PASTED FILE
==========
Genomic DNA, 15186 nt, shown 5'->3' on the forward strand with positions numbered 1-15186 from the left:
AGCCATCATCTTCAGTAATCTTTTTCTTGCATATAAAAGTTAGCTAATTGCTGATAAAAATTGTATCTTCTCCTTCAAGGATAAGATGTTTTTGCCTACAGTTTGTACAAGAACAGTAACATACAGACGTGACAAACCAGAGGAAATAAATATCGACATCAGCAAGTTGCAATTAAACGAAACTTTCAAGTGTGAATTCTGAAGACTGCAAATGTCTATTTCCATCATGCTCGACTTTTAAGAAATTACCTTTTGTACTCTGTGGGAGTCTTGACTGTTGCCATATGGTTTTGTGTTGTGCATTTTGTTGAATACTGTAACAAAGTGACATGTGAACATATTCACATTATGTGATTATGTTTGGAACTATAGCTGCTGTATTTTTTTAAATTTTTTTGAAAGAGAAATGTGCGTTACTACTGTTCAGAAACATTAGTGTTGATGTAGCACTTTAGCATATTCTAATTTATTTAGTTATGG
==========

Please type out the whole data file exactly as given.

Genomic DNA, 15186 nt, shown 5'->3' on the forward strand with positions numbered 1-15186 from the left:
AGCCATCATCTTCAGTAATCTTTTTCTTGCATATAAAAGTTAGCTAATTGCTGATAAAAATTGTATCTTCTCCTTCAAGGATAAGATGTTTTTGCCTACAGTTTGTACAAGAACAGTAACATACAGACGTGACAAACCAGAGGAAATAAATATCGACATCAGCAAGTTGCAATTAAACGAAACTTTCAAGTGTGAATTCTGAAGACTGCAAATGTCTATTTCCATCATGCTCGACTTTTAAGAAATTACCTTTTGTACTCTGTGGGAGTCTTGACTGTTGCCATATGGTTTTGTGTTGTGCATTTTGTTGAATACTGTAACAAAGTGACATGTGAACATATTCACATTATGTGATTATGTTTGGAACTATAGCTGCTGTATTTTTTTAAATTTTTTTGAAAGAGAAATGTGCGTTACTACTGTTCAGAAACATTAGTGTTGATGTAGCACTTTAGCATATTCTAATTTATTTAGTTATGG